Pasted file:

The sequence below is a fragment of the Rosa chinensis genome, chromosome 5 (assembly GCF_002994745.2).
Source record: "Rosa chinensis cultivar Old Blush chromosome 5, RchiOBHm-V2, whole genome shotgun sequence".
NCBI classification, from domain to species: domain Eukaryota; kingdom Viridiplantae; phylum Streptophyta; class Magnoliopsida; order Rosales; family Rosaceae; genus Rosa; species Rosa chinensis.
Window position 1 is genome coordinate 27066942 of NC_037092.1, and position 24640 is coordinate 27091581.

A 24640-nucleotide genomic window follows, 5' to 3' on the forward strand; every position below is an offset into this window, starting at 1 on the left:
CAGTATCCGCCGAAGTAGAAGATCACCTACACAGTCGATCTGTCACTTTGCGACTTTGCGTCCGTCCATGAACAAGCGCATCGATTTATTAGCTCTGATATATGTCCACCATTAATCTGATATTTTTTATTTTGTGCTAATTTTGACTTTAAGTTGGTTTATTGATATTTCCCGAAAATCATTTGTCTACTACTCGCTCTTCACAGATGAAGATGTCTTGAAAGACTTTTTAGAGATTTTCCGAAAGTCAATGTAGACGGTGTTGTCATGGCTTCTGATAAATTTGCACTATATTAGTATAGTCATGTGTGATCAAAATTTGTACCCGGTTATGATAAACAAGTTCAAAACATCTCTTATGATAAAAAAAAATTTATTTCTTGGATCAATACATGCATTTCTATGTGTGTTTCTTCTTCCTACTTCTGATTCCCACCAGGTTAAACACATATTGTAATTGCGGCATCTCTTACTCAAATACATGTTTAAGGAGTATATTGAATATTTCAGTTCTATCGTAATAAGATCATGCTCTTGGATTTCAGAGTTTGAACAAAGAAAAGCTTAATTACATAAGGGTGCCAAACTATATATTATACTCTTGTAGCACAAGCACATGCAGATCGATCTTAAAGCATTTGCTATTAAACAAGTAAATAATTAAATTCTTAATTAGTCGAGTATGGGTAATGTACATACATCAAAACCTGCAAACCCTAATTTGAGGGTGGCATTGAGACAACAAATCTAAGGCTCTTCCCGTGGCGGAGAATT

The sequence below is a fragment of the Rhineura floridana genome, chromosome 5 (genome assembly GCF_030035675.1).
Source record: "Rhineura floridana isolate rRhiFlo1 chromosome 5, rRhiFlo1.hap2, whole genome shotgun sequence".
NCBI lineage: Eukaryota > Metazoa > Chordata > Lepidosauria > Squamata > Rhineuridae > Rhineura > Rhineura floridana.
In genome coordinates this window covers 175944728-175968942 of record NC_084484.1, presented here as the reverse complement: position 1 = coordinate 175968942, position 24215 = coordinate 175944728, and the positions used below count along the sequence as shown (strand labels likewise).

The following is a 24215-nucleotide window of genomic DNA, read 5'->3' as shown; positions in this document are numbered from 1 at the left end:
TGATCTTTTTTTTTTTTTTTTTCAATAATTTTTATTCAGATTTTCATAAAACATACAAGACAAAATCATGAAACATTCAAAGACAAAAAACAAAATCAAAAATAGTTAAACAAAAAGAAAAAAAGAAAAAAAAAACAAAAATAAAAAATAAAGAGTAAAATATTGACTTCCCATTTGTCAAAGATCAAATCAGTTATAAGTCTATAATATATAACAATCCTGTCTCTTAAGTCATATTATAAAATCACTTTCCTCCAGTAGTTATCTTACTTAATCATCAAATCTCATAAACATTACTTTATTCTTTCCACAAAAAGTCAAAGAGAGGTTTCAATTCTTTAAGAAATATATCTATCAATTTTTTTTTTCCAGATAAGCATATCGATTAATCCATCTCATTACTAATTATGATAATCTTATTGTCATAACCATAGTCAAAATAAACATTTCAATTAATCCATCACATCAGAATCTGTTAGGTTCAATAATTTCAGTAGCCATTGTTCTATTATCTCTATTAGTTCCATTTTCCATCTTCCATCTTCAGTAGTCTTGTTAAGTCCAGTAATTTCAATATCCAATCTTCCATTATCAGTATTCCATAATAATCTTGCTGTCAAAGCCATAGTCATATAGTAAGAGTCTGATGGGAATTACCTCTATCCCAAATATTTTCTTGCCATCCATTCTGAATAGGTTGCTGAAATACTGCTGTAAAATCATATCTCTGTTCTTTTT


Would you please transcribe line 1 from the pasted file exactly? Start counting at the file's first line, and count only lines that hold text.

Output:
The sequence below is a fragment of the Rosa chinensis genome, chromosome 5 (assembly GCF_002994745.2).